Affinity HR Questions & Answers


At what point does a small company need a dedicated HR person? Right now our payroll person is handling HR issues. She does an ok job but I wonder if we are missing something.

Customer

Q

At what point does a small company need a dedicated HR person? Right now our payroll person is handling HR issues. She does an ok job but I wonder if we are missing something.

 

A

Many small companies who cannot afford an HR person divvy up HR duties between other administrative staff. It is not uncommon to have an administrator, finance, or payroll person handle the critical needs like making sure people get paid and benefit enrollment. Unfortunately, given the myriad of federal laws that apply to even the smallest companies, everyone needs experienced HR support from time to time. The rule of thumb in the industry is once you hit 50 employees, you probably need an HR professional and you generally need a professional for every 150 employees (so you would need two HR professionals if you have 300 employees).

If you think she’s doing a good job, maybe what you need is just a quick audit of your HR function to make sure everything is going well. She will probably learn a lot and you will have the peace of mind to know that your HR ducks are all in a row!

We often supplement our work staff with interns, particularly during rush periods and over the summer months. Do I have to pay them?

Customer

Q

We often supplement our work staff with interns, particularly during rush periods and over the summer months. Do I have to pay them?

 

A

The U.S. Department of Labor has clearly stated that, unless the intern is getting the same or similar education as he or she would get in the classroom, the intern is entitled to pay and no less than minimum wage. Many employers believe that the “real-world experience” interns receive makes it a sufficient learning experience. However, unless you have structured a bonafide educational program, you should be paying your interns minimum wage or more.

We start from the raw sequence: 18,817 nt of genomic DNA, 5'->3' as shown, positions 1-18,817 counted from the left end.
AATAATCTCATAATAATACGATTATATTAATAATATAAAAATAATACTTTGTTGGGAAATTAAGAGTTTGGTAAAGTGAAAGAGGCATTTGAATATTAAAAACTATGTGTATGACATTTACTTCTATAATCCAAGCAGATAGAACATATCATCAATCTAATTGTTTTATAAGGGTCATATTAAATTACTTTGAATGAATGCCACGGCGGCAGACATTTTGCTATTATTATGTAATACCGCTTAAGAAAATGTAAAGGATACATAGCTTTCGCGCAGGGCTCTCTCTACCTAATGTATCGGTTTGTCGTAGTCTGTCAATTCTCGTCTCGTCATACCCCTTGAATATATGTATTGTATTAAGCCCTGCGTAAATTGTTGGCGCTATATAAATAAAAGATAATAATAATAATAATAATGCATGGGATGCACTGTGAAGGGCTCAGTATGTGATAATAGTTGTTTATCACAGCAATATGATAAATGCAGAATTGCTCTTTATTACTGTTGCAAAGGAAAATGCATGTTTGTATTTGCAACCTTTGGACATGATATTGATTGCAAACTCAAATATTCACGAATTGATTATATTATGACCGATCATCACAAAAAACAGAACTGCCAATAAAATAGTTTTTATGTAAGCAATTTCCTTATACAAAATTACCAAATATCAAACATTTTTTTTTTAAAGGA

We are coming up on our health insurance renewal and I keep hearing about the Obamacare repeal. How will its repeal affect our health insurance offering?

Customer

Q

We are coming up on our health insurance renewal and I keep hearing about the Obamacare repeal. How will its repeal affect our health insurance offering?

 

A

The Affordable Care Act (Obamacare) is a very complicated piece of regulation that extends well into the structure of the nation’s health care delivery system. Repealing it in one quick act will be difficult. Moreover, insurers are already having to submit their 2018 premiums and benefit packages to state regulatory bodies for approval. Our best guess is that you won’t see a real change until renewal 2019. Your best source of information is your local health insurance agent or broker who can keep you informed of changes to your existing policies.

I have read about the new Obama Overtime changes. If I pay my employee $50,440 or more, does that automatically qualify her as exempt from the FLSA’s overtime rules?

Customer

Q

I have read about the new Obama Overtime changes.  If I pay my employee $50,440 or more, does that automatically qualify her as exempt from the FLSA’s overtime rules?


A

No, not automatically.  If you pay her less than $50,440, she will automatically qualify for overtime.  But if you pay her more than $50,400, she still must satisfy the duties requirement of the exemption.  So, for example, if you pay your receptionist $51,000, her income level qualifies her for the administrative exemption, but if she is responsible only for answering phones, opening mail and greeting customers, her duties do not qualify her for the exemption.  So even with a salary that is higher than the threshold, in this example she would still qualify for overtime pay if she works more than 40 hours in a week.  Click here for more information on the duties tests for the various exemptions